LevFin Wrap - We’ll get by with a little help from our FRNs
- Huw Simpson
- +Laura Thompson
High Yield Primary
A shaky backdrop has increased price expectations for new issuers, but the market is certainly still open for business, as we tracked ten deals in primary this week.
Five Fed hikes are now priced in following Wednesday’s FOMC meeting, and on this side of the Atlantic, the BoE is widely expected to follow the December rate hike with another 25 bps rise, up to 0.5% next week – the first back-to-back hike since 2004. Brent crude surged again (close to a seven year high of $90/bbl), and equities have dropped, as investors price in rate rises and shed growth stocks. It might be that issuers are keen to stay ahead of any worsening macro shocks, but despite the volatility, it’s been a busy week with ~€3.7bn (equiv.) in market. Following recent themes, floating products are still in-vogue, and sentiment continues to slide on fixed rate deals.
Flipping not flopping
The shoe was on the other foot for Renta Group, who re-jigged its entire offering from fixed into floating notes on Wednesday. The Finnish equipment rental company initially marketed €350m Senior Secured Notes due 2027 (B2/B/B+), which together with €310m of equity will fund the acquisition by IK Partners and certain minority shareholders. The new €350m SS FRNs gained traction, tightening successively from IPTs of E+450-475, to PT in the E+450 area, before landing at the tight end for E+437.5 bps at par.
Flipping an entire deal into FRNs during the bookrunning process is fairly exceptional, reflecting the changing dynamic in High Yield. In recent deals, the closest we’ve seen tends to be a reshuffle across tranches. Oct-21’s Burger King France deal dropped the fixed tranche in favour of all-out FRNs, and Picard returned in Jul-21 – two months after the initial €1.71bn deal was postponed – downsizing the FRN portion to €650m from April’s €1,200m proposed tranche.
The week’s second LBO, UK-based wealth management firm True Potential, announced a £675m (equiv.) secured offering across Sterling and Euros (B1/B). Cinven is providing ~69% of the new equity (£1,233m), with rollover shareholders the remaining 31% (£563m). Marketed on an Adjusted EBITDA of £160m (15.1x EV/EBITDA), this gives a comforting equity cushion of ~74%.
The group works with around 17% of UK independent financial advisors, growing AUM from £6bn in 2018 to £16.5bn as of September 2021. Adviser recruitment has been cash intensive however, with discretionary capex of £151.1m for the LTM period ending September 2021.
Upsizing £25m in the bookbuild, both the £400m and €360m SSNs due 2027 were unmoved on PT, offering 6.50% and 5.00% respectively. Additional proceeds from the upsize will pay down a portion of the RCF drawn, improving liquidity to £180m.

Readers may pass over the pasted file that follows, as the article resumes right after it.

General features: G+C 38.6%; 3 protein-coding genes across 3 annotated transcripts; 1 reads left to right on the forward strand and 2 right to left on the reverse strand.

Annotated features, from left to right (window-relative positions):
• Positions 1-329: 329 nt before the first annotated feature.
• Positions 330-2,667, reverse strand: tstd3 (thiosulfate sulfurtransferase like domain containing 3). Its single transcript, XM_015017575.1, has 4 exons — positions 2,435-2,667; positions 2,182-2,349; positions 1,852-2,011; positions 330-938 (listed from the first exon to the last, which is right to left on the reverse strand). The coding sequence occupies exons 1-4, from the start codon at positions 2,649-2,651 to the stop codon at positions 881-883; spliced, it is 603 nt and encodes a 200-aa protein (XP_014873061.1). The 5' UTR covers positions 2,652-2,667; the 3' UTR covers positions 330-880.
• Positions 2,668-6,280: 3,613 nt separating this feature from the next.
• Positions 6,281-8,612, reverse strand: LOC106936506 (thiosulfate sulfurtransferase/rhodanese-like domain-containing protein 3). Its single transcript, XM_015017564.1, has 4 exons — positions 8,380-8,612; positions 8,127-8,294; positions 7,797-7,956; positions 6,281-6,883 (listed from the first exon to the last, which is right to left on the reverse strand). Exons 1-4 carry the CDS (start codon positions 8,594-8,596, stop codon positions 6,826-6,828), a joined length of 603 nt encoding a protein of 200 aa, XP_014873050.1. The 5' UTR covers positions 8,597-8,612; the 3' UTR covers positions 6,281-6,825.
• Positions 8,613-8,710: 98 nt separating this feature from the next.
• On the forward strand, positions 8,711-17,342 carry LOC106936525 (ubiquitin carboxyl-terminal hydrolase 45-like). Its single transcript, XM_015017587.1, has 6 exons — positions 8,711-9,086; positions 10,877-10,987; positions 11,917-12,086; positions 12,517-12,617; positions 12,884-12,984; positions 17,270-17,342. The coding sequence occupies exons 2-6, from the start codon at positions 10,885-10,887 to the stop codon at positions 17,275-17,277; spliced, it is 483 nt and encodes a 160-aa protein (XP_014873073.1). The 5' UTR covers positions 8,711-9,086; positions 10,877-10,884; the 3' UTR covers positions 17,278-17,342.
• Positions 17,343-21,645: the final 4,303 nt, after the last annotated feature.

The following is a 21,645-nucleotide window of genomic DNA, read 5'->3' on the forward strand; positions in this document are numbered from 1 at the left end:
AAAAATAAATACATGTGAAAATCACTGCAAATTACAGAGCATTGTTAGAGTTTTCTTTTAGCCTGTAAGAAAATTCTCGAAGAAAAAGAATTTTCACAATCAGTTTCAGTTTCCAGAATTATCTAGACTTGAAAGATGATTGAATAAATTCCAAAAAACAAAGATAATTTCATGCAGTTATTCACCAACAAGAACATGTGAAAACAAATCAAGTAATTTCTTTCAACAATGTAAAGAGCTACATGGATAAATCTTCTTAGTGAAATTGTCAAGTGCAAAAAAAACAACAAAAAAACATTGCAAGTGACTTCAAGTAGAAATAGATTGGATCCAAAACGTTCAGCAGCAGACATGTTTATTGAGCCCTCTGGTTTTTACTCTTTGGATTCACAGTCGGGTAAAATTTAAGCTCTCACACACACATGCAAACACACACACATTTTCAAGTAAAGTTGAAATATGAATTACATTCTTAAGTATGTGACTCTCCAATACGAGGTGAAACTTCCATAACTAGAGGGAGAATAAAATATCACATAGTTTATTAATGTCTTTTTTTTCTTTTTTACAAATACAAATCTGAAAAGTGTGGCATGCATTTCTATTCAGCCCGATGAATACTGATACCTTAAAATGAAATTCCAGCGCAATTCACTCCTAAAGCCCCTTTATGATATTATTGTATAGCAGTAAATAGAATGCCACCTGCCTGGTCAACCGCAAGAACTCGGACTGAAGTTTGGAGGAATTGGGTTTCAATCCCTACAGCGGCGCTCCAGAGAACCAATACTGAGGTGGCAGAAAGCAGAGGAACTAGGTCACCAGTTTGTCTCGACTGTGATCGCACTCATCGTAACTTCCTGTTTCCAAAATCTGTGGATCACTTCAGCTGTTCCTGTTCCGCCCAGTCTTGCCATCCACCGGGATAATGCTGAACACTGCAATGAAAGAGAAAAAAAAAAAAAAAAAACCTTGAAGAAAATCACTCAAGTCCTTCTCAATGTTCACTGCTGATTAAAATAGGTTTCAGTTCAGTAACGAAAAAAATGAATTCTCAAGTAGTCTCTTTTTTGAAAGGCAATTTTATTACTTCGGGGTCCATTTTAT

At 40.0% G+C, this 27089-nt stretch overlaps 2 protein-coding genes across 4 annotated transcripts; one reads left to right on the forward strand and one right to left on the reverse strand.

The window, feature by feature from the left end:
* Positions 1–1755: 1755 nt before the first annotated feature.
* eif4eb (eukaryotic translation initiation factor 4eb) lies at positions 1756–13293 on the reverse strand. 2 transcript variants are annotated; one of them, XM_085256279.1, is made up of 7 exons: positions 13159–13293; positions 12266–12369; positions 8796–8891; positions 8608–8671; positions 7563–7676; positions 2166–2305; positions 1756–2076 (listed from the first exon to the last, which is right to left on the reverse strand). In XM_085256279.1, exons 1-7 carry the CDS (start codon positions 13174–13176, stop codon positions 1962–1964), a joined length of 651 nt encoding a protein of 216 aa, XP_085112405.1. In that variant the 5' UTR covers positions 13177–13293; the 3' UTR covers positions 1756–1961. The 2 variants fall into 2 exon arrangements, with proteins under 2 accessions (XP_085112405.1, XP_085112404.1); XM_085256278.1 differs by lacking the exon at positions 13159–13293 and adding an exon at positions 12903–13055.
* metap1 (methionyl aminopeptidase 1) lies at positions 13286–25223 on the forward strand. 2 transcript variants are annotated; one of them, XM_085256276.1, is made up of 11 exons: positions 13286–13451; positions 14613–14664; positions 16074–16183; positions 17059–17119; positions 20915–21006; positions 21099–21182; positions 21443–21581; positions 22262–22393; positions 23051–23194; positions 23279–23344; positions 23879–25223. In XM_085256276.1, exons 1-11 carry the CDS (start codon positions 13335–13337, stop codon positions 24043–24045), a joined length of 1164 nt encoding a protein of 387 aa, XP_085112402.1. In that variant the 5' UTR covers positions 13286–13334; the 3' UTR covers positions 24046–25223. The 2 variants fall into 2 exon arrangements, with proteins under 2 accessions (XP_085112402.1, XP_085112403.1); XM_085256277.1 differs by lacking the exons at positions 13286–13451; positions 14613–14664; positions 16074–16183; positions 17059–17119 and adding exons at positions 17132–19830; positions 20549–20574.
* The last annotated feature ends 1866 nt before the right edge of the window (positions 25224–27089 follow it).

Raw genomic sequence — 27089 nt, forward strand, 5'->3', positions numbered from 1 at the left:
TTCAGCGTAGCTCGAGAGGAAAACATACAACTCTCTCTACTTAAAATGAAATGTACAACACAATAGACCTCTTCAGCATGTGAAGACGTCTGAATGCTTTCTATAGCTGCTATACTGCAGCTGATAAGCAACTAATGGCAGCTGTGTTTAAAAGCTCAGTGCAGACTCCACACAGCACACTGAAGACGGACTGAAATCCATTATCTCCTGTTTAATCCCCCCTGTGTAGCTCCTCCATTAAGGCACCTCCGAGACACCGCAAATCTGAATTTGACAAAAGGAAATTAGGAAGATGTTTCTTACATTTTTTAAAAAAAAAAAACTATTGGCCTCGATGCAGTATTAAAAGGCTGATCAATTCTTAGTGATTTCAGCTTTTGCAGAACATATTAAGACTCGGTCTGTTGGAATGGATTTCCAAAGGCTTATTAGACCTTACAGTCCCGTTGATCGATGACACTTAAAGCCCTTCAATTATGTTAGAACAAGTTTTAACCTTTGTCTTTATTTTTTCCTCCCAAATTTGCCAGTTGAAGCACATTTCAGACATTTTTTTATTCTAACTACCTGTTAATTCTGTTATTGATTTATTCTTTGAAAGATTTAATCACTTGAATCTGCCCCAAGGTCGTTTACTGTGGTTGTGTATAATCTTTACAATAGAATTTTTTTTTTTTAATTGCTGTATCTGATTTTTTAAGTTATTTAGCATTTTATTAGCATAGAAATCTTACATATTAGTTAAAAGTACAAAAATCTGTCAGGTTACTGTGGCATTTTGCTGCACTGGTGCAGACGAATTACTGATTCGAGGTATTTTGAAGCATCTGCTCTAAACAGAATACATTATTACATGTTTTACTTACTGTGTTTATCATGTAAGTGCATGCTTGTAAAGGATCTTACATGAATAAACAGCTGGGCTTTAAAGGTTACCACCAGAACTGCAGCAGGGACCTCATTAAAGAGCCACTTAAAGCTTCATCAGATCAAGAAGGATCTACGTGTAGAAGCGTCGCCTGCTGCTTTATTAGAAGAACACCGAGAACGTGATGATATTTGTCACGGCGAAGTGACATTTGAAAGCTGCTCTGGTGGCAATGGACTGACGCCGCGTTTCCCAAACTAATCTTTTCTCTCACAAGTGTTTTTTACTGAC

Catenaccio for Scudetto
2020-21 champions, Inter Milan currently sit four points clear at the top of Italy’s Serie A table. The football club launched its long anticipated refinancing on Monday, offering €415m Senior Secured Notes due 2027 to refinance the existing 4.875% 2022s and the parent’s €50.2m RCF.
Issued from the MediaCo – which receives priority on broadcasting and sponsorship revenues – the deal structure is designed to provide more stable income. Sponsor revenues from Asia have dropped (now making up ~30% of indirect revenues), which have for now have been tempered by increased broadcasting revenues due to the Champions league qualification.
However, as we outline in our Financial QuickTake, the group’s on-pitch performance dictates the ability to service debt, and this is inherently difficult to forecast.
Pricing on the new notes didn’t come cheap. IPTs were sent out at 6.75-7.00%, and although final terms settled at 6.75% (par), this is still nearly 200 bps above the 2017 offering.
Elsewhere, Czech lottery operator Sazka (now Allwyn) announced its intention to list on the NYSE through a merger with the Cohn Robbins SPAC, with an expected total EV of ~$9.3bn (11.5x 2022E Adjusted EBITDA). As sentiment improved towards the back end of the week, Sazka launched a tap of its existing 2027s, and (you guessed it) new SS FRNs due 2028 (BB-/BB-) – for a total size of €500m across the two tranches. Proceeds will refinance existing debt and fund general corporate purposes, potentially including bolt-on acquisitions and an upcoming €55m TLA amortization.
- $850m (equiv.) of USD and EUR SSNs were on offer from ION Analytics, with proceeds to repay a $250m Bridge Loan related to the Backstop acquisition, fund a $100m dividend to buy-back minority shareholders, $450m to repay an existing Term Loan, and $25m for GCP and related fees. A relatively aggressive set of covenant terms, these match those set out in the May-21 deal. Read our Legal and Credit QuickTakes for more. On Thursday price talk was sent out in the 6% area (USD), and 4.75% area (EUR). However, there was a late surprise as revised guidance of 6.125% and 4.75% emerged on Friday, with tranche sizes slashed to $250m and €200m.